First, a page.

At first blush, this may not seem like a serious entry, but it is. (Well, mostly serious anyway.) The other night, I was watching television just before midnight. I don’t remember the program for sure, but since I have a limited palate, it must have been Law & Order, Monk, or a college baskeball game. In other words, nothing that would have signalled to me that I should be especially cautious about the commercials. Suddenly, I was assaulted by a commercial featuring a woman talking about “that special part of a man’s body.” I could not believe what I was watching! And, of course, like a gawker by an accident, I could not change the channel. I just sat there, slack-jawed. She kept saying that phrase over and over, using her tone to put it into italics.
This followed a week in which my other blog was spammed with messages from a firm that promised similar “enhancements.” Then last night, I saw another commercial with a goofy looking man (all smiles) negotiating with Japanese counterparts, who pretended to be commenting on his negotiating posture, but were using phrases with transparent double entendres. For reasons unknown to me, this business niche seems to have developed overnight.
Women have been in the enhancement business for much longer. In one of our prior wards, we were acquainted with two cosmetic surgeons who made a very nice living working primarily with women, some of whom were members of the ward. In some instances, these operations were restorative, but most were motivated by a desire to improve what nature had provided.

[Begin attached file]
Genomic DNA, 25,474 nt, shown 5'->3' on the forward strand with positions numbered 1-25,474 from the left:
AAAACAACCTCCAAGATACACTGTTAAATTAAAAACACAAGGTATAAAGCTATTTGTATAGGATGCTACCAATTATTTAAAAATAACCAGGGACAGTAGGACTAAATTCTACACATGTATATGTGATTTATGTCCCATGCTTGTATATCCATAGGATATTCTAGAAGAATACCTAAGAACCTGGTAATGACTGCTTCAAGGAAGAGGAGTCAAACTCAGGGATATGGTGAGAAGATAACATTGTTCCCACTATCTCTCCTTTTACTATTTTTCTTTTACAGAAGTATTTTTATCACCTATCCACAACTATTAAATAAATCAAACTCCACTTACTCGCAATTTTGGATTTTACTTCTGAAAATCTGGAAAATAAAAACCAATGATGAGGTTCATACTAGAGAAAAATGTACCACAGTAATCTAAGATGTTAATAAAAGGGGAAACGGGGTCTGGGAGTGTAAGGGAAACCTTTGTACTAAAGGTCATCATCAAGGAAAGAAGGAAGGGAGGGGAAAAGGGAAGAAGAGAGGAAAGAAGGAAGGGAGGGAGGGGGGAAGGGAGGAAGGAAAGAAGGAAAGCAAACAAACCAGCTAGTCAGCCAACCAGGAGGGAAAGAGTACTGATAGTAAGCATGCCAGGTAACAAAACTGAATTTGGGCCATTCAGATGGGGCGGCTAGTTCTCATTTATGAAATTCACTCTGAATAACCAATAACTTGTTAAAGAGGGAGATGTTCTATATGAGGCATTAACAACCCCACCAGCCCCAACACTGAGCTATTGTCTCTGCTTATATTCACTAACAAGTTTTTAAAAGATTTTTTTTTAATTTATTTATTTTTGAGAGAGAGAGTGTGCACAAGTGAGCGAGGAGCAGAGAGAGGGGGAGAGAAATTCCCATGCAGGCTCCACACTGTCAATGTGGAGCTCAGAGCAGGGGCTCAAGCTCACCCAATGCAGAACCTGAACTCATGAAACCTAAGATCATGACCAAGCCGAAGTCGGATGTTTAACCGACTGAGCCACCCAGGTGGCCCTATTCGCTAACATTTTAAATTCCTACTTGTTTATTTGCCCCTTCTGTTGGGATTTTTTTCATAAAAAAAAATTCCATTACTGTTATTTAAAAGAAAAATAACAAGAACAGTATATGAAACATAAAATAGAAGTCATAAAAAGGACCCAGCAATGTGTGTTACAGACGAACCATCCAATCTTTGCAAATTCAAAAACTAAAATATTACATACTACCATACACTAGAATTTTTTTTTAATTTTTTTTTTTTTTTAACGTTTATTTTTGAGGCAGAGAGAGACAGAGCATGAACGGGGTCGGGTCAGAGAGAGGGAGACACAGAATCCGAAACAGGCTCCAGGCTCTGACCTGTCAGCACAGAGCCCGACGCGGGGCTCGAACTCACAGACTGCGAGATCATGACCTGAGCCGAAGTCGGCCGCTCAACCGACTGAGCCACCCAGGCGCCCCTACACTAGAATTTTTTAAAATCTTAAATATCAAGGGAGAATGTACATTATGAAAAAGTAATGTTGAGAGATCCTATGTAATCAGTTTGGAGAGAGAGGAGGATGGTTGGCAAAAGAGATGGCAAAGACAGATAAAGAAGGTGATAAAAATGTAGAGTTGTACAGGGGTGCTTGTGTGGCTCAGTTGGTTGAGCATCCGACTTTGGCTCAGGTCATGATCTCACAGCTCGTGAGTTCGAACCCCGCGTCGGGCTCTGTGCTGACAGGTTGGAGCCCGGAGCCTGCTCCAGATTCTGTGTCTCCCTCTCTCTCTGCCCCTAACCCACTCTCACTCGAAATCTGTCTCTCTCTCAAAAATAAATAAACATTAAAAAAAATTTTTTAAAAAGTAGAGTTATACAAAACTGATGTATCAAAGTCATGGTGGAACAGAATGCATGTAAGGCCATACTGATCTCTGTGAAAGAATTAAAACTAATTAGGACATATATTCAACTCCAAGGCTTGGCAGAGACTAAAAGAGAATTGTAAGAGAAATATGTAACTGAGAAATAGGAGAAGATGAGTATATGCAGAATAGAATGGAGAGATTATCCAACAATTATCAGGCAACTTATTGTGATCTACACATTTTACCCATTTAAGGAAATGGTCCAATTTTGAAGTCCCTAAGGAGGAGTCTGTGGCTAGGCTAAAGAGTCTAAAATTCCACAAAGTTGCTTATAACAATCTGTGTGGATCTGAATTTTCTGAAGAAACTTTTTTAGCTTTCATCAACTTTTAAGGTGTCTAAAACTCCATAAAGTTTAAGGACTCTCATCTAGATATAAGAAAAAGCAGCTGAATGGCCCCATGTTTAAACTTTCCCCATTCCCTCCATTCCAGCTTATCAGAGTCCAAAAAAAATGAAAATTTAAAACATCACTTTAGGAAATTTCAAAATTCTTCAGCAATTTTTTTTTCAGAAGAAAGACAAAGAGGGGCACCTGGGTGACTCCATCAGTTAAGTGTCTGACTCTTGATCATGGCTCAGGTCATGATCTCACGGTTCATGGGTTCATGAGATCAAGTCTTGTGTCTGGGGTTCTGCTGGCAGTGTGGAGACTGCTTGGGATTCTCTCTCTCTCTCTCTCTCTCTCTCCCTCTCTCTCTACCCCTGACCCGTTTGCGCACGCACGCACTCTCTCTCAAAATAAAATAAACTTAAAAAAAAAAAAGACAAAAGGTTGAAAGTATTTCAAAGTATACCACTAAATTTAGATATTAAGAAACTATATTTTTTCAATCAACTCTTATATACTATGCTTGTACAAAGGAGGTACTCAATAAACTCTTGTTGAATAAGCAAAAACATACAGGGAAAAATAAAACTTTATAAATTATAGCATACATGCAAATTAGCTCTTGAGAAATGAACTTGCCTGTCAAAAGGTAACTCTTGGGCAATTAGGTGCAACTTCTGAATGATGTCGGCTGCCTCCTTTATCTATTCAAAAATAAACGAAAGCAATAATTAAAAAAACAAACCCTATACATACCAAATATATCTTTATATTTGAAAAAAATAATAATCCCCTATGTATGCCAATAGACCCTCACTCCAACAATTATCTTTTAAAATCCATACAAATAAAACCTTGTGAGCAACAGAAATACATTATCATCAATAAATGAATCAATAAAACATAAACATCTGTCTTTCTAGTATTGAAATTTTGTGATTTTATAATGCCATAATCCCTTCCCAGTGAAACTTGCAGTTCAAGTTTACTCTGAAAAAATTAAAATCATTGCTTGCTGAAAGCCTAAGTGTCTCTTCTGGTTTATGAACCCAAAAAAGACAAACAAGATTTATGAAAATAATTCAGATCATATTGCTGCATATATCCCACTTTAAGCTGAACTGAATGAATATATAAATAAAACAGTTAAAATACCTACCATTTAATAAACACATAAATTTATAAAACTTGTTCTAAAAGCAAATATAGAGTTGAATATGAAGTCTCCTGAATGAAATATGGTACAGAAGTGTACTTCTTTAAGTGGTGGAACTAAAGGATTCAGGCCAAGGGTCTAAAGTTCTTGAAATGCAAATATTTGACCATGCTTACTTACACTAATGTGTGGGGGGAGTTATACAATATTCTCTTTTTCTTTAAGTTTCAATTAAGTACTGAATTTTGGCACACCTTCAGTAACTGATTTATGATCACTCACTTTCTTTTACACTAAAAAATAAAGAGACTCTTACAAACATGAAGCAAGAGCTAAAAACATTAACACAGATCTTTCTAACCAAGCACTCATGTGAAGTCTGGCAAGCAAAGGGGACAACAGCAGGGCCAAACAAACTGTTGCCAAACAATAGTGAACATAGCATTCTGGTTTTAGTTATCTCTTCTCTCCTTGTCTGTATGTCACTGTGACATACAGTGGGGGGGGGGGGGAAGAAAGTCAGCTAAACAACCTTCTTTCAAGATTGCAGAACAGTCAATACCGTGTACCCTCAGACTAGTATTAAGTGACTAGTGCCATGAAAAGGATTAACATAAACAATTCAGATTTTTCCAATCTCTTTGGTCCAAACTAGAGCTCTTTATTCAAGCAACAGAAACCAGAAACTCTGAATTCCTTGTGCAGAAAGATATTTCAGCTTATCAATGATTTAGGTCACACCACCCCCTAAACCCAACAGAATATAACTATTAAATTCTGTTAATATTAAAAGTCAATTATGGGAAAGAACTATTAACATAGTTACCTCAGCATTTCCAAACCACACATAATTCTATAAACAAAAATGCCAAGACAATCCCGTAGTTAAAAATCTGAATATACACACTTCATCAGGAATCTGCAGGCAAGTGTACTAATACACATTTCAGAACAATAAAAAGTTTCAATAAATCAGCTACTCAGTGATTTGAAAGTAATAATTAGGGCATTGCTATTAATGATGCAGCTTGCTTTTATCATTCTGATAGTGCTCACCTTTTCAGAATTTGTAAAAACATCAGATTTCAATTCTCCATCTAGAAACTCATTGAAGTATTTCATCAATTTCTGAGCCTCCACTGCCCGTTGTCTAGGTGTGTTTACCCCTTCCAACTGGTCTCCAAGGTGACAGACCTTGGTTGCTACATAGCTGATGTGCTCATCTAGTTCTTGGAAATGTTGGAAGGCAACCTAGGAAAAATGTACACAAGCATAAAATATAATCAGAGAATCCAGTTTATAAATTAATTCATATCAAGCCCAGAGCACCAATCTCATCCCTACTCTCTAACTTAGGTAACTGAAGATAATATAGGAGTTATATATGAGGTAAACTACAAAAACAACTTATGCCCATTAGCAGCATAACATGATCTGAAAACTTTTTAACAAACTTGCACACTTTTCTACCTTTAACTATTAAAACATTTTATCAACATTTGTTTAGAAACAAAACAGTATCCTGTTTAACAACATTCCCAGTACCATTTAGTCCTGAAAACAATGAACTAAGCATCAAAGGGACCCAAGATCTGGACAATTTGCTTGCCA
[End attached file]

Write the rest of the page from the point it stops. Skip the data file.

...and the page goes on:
As far as I know, enhancing one’s natural endowments does not violate any express commandments, though preoccupation with one’s physical attributes certainly can become unhealthy. The problem, of course, is locating the line between acceptable attention to appearance and excessive asorption with self. I am not hoping for bright-line rules, but does anyone have any tips about how to think about this? Sometimes when I find myself with questions like these, I ask, “How would I advise my teenaged children?” Frankly, this one stumps me.
Many forms of physical enhancement that would find disfavor with the puritanical are now mainstream acceptable: cosmetics (makeup), earrings, jewelry, hair coloring … even tanning salons. Moreover, we embrace pharmaceuticals, vitamin supplements, herbs, and (many) dietary supplements as generally acceptable methods of changing or maintaining physical appearance. Cosmetic sugery takes the commitment to a new level, but I have never heard a Church authority suggest that it falls on the “excessive” side of the line. Are there any limits here? If there are, how should we articulate them?
P.S. I am not asking permission … just curious.